Frog poo test is dung deal to give amphibian crisis the skids
- Microscopic images of some of the parasitic worms visualised in the stool of Mantella betsileo frogs1
- Mantella cowani the endangered Madagascan species
- Mantella please credit Jade Newton-Youens6
- Madagascan Mantella cowani credited to Chloe Helsey
- Microscopic images of some of the parasitic worms visualised in the stool of Mantella betsileo frogs2
A new tool has been developed by scientists at The University of Manchester to help reverse the decline in some of the world’s most endangers species of amphibians.
Lucas Huggins and the Manchester team developed a simple way to detect parasite signals such as DNA shed out in the stool of the amphibian host , without the need to kill them.
The worms are thought to be responsible for intensifying problems to the animals already caused by human disturbance, pollution, habitat alteration and emerging diseases.
Previously, researchers could only identify the parasitic worms by killing the potential host and carrying out laborious dissection and identification of the worms under the microscope.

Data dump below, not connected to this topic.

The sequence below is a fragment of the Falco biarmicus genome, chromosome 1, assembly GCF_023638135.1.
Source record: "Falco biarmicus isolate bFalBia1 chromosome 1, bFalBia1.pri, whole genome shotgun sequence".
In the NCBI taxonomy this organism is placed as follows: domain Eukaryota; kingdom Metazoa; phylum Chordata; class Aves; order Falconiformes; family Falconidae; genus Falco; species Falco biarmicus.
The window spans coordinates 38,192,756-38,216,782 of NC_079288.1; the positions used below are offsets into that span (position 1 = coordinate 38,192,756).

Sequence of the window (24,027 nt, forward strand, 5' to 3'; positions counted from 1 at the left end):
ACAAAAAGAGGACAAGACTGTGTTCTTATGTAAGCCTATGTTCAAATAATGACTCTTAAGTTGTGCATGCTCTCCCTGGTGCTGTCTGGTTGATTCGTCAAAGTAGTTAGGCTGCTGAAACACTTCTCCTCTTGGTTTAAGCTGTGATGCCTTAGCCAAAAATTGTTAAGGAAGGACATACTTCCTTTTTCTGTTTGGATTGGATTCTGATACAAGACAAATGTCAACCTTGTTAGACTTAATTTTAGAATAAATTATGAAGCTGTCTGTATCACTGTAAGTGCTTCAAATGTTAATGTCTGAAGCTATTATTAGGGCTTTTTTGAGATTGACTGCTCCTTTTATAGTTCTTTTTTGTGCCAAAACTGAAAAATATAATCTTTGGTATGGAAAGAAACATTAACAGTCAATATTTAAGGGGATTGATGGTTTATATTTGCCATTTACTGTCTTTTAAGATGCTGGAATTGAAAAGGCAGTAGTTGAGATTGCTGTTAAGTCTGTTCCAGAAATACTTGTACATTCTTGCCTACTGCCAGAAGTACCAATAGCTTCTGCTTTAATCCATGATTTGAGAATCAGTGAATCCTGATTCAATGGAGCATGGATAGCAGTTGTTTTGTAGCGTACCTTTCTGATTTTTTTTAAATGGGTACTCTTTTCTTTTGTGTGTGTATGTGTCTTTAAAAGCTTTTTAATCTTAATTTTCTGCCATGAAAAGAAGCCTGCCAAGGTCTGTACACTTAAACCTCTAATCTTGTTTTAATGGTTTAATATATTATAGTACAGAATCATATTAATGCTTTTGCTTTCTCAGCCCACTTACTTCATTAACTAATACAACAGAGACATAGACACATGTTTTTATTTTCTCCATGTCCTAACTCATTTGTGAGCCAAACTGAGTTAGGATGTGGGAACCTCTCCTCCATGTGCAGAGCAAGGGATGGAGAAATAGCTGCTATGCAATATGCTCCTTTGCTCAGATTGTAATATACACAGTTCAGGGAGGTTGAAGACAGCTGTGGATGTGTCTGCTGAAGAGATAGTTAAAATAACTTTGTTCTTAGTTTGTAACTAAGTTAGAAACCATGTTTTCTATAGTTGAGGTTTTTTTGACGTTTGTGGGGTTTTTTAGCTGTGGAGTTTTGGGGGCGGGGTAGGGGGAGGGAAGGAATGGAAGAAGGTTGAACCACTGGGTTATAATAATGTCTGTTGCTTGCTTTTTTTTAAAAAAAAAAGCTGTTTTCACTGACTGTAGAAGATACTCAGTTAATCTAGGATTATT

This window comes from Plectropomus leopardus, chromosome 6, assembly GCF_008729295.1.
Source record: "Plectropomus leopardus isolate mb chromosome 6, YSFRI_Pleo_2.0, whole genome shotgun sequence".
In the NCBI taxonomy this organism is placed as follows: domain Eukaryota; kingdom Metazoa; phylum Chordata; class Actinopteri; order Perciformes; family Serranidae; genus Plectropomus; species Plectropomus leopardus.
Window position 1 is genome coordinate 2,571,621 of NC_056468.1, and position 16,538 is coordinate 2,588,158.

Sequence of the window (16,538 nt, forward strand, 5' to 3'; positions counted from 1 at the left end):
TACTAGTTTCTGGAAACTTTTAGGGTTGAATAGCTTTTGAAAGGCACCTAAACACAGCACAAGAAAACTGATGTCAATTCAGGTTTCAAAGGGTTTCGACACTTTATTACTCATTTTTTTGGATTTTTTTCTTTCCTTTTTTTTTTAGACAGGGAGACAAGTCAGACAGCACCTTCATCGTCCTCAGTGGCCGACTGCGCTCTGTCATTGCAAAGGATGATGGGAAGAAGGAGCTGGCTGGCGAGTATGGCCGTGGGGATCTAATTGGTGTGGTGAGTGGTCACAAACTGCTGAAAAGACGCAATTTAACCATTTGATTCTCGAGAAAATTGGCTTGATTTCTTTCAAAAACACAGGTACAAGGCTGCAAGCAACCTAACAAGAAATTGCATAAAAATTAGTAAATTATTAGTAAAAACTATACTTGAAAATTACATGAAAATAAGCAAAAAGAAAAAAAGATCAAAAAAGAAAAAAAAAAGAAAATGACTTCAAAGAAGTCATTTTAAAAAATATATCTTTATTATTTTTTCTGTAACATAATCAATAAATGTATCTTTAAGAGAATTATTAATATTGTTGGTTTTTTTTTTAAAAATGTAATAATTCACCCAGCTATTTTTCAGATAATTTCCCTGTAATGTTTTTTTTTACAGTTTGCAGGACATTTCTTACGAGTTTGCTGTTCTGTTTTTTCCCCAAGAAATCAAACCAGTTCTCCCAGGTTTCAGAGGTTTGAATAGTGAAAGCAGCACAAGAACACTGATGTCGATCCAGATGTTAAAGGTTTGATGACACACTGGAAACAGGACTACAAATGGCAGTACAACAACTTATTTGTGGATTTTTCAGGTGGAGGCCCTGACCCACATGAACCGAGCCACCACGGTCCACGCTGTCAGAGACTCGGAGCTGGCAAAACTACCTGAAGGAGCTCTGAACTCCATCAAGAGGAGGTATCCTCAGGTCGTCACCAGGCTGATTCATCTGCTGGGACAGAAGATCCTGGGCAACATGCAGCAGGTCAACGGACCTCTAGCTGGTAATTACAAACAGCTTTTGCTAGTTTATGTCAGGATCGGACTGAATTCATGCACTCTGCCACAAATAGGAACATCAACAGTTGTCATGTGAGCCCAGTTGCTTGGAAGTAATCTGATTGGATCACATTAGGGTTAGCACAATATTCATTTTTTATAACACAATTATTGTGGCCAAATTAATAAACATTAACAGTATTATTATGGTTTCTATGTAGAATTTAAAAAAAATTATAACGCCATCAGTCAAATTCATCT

The tool is welcome news to conservationists: a third of amphibian species are categorised as being under threat of extinction by the International Union for the Conservation of Nature.
The research was carried out by looking for patterns that could be detected in the DNA of a wide range of parasitic worms.
Once identified, the diagnostic was tested on a diverse variety of amphibian and reptile hosts from both the wild and captivity.
We hope that the development of this diagnostic is a crucial beginning to our understanding of the role that parasites are playing along with manmade causes in amphibian species declines across the world
It successfully identified infective worms from a species of critically endangered Madagascan frog, Mantella cowani in the wild as well as different captive species.
The research is published in the journal Plos One
Lucas Huggins said: “We hope that the development of this diagnostic is a crucial beginning to our understanding of the role that parasites are playing along with manmade causes in amphibian species declines across the world.
“We also believe it’s a valuable way to monitoring the presence of parasites in captive populations, such as zoos or in back-up colonies maintained for future release."
Richard Preziozi, Honorary Professor in Conservation, Ecology at The University of Manchester supervised Lucas’ research. He said: “We are really excited to have developed what we believe is a key first step in the important journey of elucidating the role parasites are playing in catastrophic global amphibian declines.”